A sign for Adiake stands by an empty road in the Ivory Coast. Six journalists face charges of spreading false news for reporting on a settlement reached to end a military mutiny in the town. (Reuters/Luc Gnago)

Ivory Coast detains six journalists for reporting on mutiny

February 21, 2017 1:00 PM ET

Police in the Ivory Coast on February 12, 2017, detained Vamara Coulibaly, the publisher of the independent Soir Info and L'Inter newspapers; Hamadou Ziao, editor-in-chief of L'Inter; Jean Bédel Gnago, a journalist with Soir info; Bamba Franck Mamadou, the publisher of the pro-opposition newspaper Notre Voie; Yacouba Gbané, the publisher of the pro-opposition newspapers Le Temps and LG Info; and Ferdinand Bailly, a journalist with Le Temps, for reporting that the government had negotiated a settlement to end a military mutiny in the southeastern city of Adiake on February 7, according to media reports.

The six journalists were detained for 48 hours at a police camp in the economic capital Abidjan and questioned for publishing reports that the government had reached an agreement to pay 17 million West African francs (US $27,370) and other forms of compensation to each of the mutinying soldiers, according to media reports.

Christophe Richard Adou, a state public prosecutor, said the journalists were "spreading false information in a bid to encourage soldiers to revolt," media reports said. The journalists appeared before a judge on February 14 and released the same day pending trial on charges of spreading false news, endangering the security of the state, and incitement to revolt, according to media reports.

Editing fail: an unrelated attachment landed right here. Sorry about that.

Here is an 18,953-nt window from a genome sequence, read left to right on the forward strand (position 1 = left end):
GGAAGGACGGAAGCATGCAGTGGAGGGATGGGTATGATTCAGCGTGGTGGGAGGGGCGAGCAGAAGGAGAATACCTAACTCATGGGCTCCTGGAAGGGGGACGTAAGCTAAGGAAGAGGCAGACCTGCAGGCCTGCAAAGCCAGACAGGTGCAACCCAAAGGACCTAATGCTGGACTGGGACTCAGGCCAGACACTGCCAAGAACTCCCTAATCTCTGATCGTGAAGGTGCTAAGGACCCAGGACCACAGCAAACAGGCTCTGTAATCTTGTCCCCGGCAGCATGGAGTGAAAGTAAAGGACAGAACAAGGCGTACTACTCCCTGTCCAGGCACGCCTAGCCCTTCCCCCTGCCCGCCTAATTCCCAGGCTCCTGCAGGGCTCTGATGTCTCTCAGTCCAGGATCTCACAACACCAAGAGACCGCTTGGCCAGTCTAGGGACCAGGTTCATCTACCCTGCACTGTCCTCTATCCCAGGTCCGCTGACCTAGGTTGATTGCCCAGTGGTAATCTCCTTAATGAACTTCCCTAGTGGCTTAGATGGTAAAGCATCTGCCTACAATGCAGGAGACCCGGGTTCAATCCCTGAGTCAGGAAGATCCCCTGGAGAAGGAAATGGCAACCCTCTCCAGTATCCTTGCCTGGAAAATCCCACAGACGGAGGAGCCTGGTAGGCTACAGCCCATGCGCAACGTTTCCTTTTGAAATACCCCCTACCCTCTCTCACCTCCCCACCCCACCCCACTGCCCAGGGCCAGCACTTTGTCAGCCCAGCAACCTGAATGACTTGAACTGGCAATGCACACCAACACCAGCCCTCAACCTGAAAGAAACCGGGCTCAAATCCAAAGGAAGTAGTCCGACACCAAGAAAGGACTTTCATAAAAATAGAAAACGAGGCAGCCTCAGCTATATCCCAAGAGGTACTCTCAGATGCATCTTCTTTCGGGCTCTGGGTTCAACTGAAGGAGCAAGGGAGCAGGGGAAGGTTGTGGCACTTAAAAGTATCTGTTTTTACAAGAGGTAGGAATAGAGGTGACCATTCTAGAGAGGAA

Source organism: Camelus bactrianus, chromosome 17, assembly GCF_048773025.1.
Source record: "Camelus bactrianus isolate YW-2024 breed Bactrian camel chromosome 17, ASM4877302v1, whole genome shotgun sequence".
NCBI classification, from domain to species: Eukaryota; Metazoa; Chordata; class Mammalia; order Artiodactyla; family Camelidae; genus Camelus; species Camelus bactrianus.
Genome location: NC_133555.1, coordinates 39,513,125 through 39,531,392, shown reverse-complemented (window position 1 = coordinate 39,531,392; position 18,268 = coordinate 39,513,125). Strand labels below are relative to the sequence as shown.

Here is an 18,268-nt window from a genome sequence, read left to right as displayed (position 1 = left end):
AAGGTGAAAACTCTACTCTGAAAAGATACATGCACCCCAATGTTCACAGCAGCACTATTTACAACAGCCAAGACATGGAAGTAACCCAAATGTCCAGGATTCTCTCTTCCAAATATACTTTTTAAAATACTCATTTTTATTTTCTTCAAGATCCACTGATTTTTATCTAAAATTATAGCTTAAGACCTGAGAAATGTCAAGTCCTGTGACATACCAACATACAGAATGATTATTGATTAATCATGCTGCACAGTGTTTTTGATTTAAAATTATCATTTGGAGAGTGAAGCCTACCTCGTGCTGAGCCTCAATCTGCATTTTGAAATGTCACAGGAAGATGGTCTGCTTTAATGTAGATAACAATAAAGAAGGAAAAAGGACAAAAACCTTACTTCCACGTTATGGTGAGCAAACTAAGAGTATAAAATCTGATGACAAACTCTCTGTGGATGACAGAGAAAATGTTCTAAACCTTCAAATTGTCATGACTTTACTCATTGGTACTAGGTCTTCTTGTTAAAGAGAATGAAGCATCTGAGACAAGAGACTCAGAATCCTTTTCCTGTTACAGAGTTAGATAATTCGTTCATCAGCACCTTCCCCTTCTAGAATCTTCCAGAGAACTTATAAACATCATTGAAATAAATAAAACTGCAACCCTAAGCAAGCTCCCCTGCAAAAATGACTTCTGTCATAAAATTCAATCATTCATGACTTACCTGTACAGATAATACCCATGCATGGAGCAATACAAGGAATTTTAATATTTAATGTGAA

Ivory Coast's national press union, Synapp-CI, condemned the arrests. Guillaume Gbato, the union's secretary general, said the information in the newspapers' reports was sourced and verified, according to media reports.

The Ivory Coast has in recent weeks seen soldiers mutiny to demand higher wages and bonuses in a few locations, according to media reports. Mutinous soldiers on January 7 for hours held hostage some 20 journalists, Defense Minister Alain-Richard Donwahi, and other government officials in a bid to force negotiations with the government, according to media reports.

EDITOR'S NOTE: This text has been updated to correct the currency of the reported settlement with soldiers in Adiake to West African francs.

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